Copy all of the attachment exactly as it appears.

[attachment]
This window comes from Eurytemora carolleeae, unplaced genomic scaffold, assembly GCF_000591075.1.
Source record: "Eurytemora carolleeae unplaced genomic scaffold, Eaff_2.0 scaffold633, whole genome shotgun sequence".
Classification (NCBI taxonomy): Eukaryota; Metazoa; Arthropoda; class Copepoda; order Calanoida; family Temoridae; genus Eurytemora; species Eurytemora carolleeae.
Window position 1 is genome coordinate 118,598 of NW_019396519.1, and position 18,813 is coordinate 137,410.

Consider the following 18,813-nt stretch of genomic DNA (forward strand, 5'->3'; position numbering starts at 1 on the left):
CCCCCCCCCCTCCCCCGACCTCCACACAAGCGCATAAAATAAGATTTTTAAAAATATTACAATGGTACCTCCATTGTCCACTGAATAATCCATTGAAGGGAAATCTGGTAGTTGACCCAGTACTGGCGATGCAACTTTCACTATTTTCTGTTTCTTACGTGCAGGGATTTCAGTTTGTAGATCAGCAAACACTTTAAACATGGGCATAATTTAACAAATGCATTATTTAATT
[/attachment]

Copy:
This window comes from Eurytemora carolleeae, unplaced genomic scaffold, assembly GCF_000591075.1.
Source record: "Eurytemora carolleeae unplaced genomic scaffold, Eaff_2.0 scaffold633, whole genome shotgun sequence".
Classification (NCBI taxonomy): Eukaryota; Metazoa; Arthropoda; class Copepoda; order Calanoida; family Temoridae; genus Eurytemora; species Eurytemora carolleeae.
Window position 1 is genome coordinate 118,598 of NW_019396519.1, and position 18,813 is coordinate 137,410.

Consider the following 18,813-nt stretch of genomic DNA (forward strand, 5'->3'; position numbering starts at 1 on the left):
CCCCCCCCCCTCCCCCGACCTCCACACAAGCGCATAAAATAAGATTTTTAAAAATATTACAATGGTACCTCCATTGTCCACTGAATAATCCATTGAAGGGAAATCTGGTAGTTGACCCAGTACTGGCGATGCAACTTTCACTATTTTCTGTTTCTTACGTGCAGGGATTTCAGTTTGTAGATCAGCAAACACTTTAAACATGGGCATAATTTAACAAATGCATTATTTAATT